j-d: All Tequila brands are keen to emphasise provenance and heritage. How does Olmeca do this and how do you differentiate your brand from all the others?
MK: There is a new Tequila brand being released almost every week – it's becoming a very crowded market-place. With Olmeca, we have two pillars: Firstly, we are a highland Tequila. There are many geographical advantages to using highland agave. Sauza, Cuervo and Herradura are all lowland Tequilas – they are from the lower valley of Jalisco. Secondly, we have a master distiller – Jesus Hernandez – who has been in the industry for the last 40 years. He is highly regarded among bartenders.
We are trying to offer consumers not so much the typical cliché Mexican Tequila experience – we avoid the Mexican singers, the beach and such cliché images. We're trying to position Olmeca as a global, international 'nightlife' brand.
j-d: Looking geographically, which markets are the largest for Olmeca?
O-F: In both volumes and value terms, it's currently Russia – which accounts for 20% of our export volumes - followed by Duty Free, South Africa and then several European countries. We're not very big in the US yet, because we've only launched in the country this year! When Pernod took over Olmeca in 2002, we took the decision to build the brand in the medium- and long-term. So, to target markets with potential, we looked at emerging countries. Olmeca is clearly the market leader in the BRIC countries, as well as South Africa and Turkey.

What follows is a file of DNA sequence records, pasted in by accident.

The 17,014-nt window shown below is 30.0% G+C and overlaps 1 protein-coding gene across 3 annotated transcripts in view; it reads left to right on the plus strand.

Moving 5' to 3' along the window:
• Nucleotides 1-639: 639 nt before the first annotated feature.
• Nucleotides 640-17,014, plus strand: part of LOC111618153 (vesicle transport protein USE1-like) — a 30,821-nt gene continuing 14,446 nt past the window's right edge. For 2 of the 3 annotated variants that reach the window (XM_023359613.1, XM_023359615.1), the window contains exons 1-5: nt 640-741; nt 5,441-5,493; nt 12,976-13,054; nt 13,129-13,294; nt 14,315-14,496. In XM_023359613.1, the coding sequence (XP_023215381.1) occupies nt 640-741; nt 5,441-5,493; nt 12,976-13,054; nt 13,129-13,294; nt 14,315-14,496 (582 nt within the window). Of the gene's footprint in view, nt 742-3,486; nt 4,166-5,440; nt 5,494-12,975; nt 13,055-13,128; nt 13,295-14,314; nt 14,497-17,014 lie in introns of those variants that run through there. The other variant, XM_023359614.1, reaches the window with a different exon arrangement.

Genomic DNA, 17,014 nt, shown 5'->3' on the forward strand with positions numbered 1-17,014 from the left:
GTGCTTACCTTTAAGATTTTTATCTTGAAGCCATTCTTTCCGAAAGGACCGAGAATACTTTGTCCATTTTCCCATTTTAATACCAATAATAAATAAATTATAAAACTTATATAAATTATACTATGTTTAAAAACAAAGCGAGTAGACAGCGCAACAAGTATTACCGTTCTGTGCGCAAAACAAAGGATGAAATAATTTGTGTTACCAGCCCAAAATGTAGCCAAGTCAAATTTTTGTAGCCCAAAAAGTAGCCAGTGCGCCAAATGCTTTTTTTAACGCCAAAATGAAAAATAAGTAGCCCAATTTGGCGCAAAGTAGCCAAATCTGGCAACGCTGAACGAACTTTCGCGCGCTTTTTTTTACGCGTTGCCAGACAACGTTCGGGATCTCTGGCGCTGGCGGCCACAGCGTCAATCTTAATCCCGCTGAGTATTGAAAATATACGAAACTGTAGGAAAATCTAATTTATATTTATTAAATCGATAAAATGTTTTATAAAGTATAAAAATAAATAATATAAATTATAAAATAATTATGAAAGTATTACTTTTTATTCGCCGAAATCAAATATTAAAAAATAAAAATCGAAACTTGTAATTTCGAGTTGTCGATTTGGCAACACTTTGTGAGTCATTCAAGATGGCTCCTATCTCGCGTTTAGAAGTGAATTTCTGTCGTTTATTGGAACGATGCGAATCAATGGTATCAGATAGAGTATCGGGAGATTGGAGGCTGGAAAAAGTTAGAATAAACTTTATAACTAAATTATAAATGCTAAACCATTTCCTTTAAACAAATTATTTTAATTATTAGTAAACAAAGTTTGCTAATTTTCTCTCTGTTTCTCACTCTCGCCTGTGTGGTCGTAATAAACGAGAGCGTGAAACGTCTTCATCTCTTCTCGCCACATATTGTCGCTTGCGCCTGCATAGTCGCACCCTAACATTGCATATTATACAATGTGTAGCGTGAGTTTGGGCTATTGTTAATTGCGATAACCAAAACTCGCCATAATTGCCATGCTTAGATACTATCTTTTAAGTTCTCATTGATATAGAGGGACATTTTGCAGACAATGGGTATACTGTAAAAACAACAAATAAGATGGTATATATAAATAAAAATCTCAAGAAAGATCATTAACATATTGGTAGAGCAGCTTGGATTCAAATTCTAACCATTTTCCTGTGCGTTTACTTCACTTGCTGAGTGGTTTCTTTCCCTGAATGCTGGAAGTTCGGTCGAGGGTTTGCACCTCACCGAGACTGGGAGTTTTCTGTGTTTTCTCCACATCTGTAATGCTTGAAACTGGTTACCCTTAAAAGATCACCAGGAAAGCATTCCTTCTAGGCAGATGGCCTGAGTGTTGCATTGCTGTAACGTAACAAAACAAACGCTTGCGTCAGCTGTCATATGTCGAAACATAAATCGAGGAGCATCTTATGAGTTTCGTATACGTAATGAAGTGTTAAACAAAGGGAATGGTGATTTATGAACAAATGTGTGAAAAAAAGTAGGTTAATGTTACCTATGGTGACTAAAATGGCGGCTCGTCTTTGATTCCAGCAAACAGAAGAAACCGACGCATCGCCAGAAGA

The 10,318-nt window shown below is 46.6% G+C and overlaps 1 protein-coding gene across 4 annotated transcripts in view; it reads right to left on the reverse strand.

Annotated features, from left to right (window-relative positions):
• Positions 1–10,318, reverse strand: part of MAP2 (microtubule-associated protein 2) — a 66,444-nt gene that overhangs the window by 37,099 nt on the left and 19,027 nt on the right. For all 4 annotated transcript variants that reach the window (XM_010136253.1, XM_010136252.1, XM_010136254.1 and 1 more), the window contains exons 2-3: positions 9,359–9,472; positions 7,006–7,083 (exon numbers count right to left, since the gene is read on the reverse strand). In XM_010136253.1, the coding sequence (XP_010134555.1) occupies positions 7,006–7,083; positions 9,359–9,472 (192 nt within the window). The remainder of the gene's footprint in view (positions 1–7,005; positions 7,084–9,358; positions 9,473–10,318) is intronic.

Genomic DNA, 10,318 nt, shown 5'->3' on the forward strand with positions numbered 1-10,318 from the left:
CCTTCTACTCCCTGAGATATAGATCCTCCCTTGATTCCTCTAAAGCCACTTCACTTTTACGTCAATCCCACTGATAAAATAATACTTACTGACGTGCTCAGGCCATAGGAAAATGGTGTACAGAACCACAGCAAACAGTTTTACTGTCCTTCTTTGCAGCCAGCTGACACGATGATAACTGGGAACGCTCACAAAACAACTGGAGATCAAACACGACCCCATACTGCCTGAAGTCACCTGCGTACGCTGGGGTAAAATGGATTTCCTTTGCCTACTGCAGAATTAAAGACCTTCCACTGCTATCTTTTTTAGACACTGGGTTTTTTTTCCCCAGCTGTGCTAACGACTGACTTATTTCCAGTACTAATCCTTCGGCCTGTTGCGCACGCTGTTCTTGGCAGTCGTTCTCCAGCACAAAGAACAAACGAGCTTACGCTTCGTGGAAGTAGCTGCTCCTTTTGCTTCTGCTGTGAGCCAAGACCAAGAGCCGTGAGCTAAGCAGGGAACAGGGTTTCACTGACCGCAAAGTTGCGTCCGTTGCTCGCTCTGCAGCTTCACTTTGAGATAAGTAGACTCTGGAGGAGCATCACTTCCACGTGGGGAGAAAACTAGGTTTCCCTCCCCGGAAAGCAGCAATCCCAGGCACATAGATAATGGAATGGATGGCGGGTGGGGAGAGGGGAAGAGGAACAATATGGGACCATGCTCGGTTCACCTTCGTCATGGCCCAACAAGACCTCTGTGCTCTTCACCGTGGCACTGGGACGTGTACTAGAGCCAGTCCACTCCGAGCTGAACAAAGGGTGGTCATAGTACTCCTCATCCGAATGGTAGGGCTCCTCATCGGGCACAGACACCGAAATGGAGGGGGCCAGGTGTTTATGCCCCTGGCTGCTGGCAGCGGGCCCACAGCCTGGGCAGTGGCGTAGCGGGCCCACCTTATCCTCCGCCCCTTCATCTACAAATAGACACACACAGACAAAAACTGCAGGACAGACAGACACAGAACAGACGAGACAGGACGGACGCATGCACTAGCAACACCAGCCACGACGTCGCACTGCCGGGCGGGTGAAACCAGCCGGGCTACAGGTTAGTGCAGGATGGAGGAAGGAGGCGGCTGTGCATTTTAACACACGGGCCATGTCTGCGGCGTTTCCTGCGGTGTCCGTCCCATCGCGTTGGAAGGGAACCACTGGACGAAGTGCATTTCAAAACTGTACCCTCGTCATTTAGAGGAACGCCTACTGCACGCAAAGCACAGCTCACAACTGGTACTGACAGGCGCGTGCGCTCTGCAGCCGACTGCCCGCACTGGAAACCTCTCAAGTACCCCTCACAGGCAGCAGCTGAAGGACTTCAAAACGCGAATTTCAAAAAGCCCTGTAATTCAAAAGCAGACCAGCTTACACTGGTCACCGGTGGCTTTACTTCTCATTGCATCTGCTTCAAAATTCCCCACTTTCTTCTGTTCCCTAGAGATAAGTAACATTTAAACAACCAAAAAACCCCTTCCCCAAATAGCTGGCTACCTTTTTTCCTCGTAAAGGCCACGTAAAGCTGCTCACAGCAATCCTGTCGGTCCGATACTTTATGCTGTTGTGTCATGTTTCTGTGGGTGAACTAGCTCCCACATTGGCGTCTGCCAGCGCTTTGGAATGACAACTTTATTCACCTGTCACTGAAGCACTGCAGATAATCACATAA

We believe now is the time to look to enter the US market. It's the biggest market in the world; short-, medium- and long-term we have to be in the US. So, this year, we're running some tests in country. If things go well, we'll keep working on the US. It's where so many trends have come from, so it's important to be there.
j-d: What future plans do you have for Olmeca?
We're going to keep an eye on the tests in the US, and we're going to keep expanding our footprint in the emerging markets. Even though we believe these markets will provide much faster growth, it's like a mountain trail : Sometimes the growth will not be there – we can expect some days of downward-trend.
- Craft spirits shake-out will be just the beginning
- How Treasury is rewriting the rule book - Comment
- The decline of the flagship beer brand - Comment
- Drinkable yogurt - The next drinks opportunity
- Coca-Cola India suspends bottling operations
- Diageo brands need "fixing and nurturing" - TWE
- Diageo revamps Gordon's gin bottle in UK
- SAB shareholders granted AB InBev vote split
- Craft Brew Alliance poised for AB InBev takeover?
- Diageo's Guinness Rye Pale Ale - NPD
- The Next Seven Big Beverage Markets
- Global rum insights - market forecasts, product innovation and consumer trends
- Carlsberg AS (CARL B) - Financial and Strategic SWOT Analysis Review
- Global RTD insights - market forecasts, product innovation and consumer trends
- Adultifying Soft Drinks; Capitalizing on rising adult demand for non-alcoholic beverages